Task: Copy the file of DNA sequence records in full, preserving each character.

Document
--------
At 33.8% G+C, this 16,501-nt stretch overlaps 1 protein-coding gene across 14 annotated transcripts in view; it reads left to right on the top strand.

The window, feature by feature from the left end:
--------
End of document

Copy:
At 33.8% G+C, this 16,501-nt stretch overlaps 1 protein-coding gene across 14 annotated transcripts in view; it reads left to right on the top strand.

The window, feature by feature from the left end: